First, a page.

Blood Donor Dogs
Like humans, animals also require blood transfusions due to accidents, surgeries or diseases. And, as it happens to us, sometimes it is more complicated to get donors.
For this reason, in several countries there are already blood banks, both public and private, for dogs and other animals and, from veterinary clinics, owners are encouraged to encourage their pets to donate.
So you already know if your dog can help save the lives of his peers, do not hesitate to make him a regular donor.
What requirements must blood donor dogs meet?
For you can to be a donor, it must meet the following requirements:
- Weigh more than 20 kilograms
- Be between 1 and 8 years old
- Present a good general condition and normal coagulation factors
- Not suffer from communicable diseases through the blood (filariasis, borreliosis, babesiosis, leishmaniosis, brucellosis, and ehrlichiosis)
- Have all vaccinations up to date
- Be dewormed
The procedure is similar to that of humans. About 450 ml of blood is taken from the dog. The process takes between 20 and 40 minutes and can be done every three months.
The animal is placed on a table, usually lying on one of its sides. Then, a small area of your neck is shaved and a needle is inserted to draw blood.
While some dogs may feel weak after donation, most do not have any strange reactions and usually recover much faster than humans.
It is important to know that a single donation can serve to save two lives since blood is separated into two basic components: red blood cells and plasma.
Also, keep in mind that blood can only be transfused from one can to another when they share the same blood group or when the groups are compatible.
Dogs have 8 different blood groups, called erythrocyte antigens (DEA), numbered 1 to 8 and that can be positive and negative. DEA 1 is the “universal”, which means that it is compatible with all groups.
Some dog breeds – such as the Greyhound – have the universal blood type. For this reason, veterinarians consider them perfect donors.
The Labradors are also ideal donors, thanks to their calm character and temperament, which allow the extraction to be carried out without shock and without having to sedate them.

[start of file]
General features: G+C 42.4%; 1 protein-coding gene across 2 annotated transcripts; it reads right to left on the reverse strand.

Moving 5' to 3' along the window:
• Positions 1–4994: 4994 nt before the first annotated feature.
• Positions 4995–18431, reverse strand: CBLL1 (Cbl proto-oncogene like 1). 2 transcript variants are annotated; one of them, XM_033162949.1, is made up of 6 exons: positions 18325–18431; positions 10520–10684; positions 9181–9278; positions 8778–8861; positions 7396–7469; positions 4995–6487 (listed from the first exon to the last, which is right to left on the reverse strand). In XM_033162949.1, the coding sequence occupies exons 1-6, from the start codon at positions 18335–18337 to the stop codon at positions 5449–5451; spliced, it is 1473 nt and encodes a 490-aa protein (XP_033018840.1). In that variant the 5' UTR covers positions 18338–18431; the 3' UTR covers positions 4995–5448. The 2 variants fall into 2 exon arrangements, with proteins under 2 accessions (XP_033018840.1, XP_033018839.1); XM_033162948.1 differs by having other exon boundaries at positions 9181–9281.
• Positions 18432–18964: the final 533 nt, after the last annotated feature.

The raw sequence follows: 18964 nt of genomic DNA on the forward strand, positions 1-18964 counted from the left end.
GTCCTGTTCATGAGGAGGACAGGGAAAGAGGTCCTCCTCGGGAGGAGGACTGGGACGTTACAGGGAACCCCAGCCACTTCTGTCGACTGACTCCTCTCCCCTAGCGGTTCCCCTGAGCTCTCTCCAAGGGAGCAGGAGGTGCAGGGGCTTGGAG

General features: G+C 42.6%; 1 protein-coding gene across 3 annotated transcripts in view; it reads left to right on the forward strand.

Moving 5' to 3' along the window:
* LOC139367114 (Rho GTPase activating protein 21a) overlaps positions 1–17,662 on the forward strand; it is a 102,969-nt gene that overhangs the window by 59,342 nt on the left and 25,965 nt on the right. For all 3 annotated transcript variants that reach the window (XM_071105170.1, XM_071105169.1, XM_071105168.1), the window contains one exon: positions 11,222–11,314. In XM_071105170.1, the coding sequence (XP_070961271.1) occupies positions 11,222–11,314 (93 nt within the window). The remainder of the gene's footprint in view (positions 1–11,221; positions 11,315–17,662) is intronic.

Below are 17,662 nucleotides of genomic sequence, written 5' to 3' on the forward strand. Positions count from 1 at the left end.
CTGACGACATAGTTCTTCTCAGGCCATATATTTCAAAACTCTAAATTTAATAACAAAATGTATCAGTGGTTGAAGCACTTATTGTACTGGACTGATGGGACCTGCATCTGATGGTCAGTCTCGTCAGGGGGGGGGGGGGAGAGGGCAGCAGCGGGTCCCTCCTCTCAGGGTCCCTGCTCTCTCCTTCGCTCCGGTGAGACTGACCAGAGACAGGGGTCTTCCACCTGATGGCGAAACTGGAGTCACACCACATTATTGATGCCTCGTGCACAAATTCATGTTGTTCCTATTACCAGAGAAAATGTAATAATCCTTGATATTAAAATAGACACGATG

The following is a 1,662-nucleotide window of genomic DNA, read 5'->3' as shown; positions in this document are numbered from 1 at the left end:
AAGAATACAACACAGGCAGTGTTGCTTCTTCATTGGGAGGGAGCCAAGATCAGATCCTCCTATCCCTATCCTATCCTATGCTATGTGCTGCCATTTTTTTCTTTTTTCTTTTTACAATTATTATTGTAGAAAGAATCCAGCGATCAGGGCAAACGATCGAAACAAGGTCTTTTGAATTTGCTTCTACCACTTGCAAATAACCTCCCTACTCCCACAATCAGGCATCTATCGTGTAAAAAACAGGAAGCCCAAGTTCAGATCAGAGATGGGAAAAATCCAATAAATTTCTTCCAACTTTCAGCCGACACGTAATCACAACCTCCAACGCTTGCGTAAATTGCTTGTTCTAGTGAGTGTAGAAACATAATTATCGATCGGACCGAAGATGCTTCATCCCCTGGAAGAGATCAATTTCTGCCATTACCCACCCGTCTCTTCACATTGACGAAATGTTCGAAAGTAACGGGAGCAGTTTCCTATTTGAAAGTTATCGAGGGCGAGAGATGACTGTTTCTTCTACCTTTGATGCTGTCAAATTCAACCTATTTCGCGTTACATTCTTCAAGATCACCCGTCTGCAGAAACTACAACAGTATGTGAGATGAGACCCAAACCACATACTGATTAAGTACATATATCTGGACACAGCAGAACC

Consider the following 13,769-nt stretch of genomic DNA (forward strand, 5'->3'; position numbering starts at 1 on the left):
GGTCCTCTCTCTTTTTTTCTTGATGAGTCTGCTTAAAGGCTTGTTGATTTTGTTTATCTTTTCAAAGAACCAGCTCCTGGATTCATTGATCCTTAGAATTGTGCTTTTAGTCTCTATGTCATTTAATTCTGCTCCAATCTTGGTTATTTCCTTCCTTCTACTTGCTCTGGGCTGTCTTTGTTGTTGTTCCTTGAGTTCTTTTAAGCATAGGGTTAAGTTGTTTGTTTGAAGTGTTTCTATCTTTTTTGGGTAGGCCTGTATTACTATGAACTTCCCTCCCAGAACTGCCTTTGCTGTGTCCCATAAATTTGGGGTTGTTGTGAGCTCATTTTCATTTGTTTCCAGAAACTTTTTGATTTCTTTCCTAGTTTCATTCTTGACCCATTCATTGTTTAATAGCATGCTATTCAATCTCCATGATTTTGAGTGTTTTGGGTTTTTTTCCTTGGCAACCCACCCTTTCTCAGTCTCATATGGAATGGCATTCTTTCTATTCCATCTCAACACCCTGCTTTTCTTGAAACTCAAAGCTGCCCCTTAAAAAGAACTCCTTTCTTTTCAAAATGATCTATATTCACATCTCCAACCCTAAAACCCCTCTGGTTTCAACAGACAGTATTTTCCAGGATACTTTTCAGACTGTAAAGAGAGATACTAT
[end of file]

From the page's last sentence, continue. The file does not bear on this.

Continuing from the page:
On the other hand, Akita Inu is usually avoided, due to its high concentration of intraeritrocyte potassium.
Benefits for dogs that donate blood
While donating blood in animals is, as, in the case of humans, an altruistic and supportive gesture, to encourage this behavior, in some countries benefits are granted to dogs that provide their blood. Among them are:
- Free consultations
- Complete blood count
- Application of annual vaccines
- Priority in case you need a transfusion
- A can of food as a reward
Keep in mind that donating does not harm your dog. It does not hurt and does not transmit infections or diseases. And stay calm, as soon as the blood is drawn, your body begins to produce more to replace it.
Anyway, if in doubt, you can consult the veterinarian. But if your dog meets the requirements to be a donor, don’t underestimate that option.
Blood needs are sudden and unexpected, so the bank needs to have it always available for emergencies.
That is why it is so important to have a sufficient supply of blood products, to be able to act in emergencies and to carry out transfusions in a safe, fast and efficient way, providing each patient with the most appropriate treatment for their pathology.
Also, since canine blood has a shelf life of approximately 30 to 35 days, supplies must be constantly replenished. And while many animals that reside in canine shelters are used as permanent donors, you must become aware of the need for your dog to also be a regular donor.
This way you will be contributing to saving lives and that is, without a doubt, the best reward for you and your pet.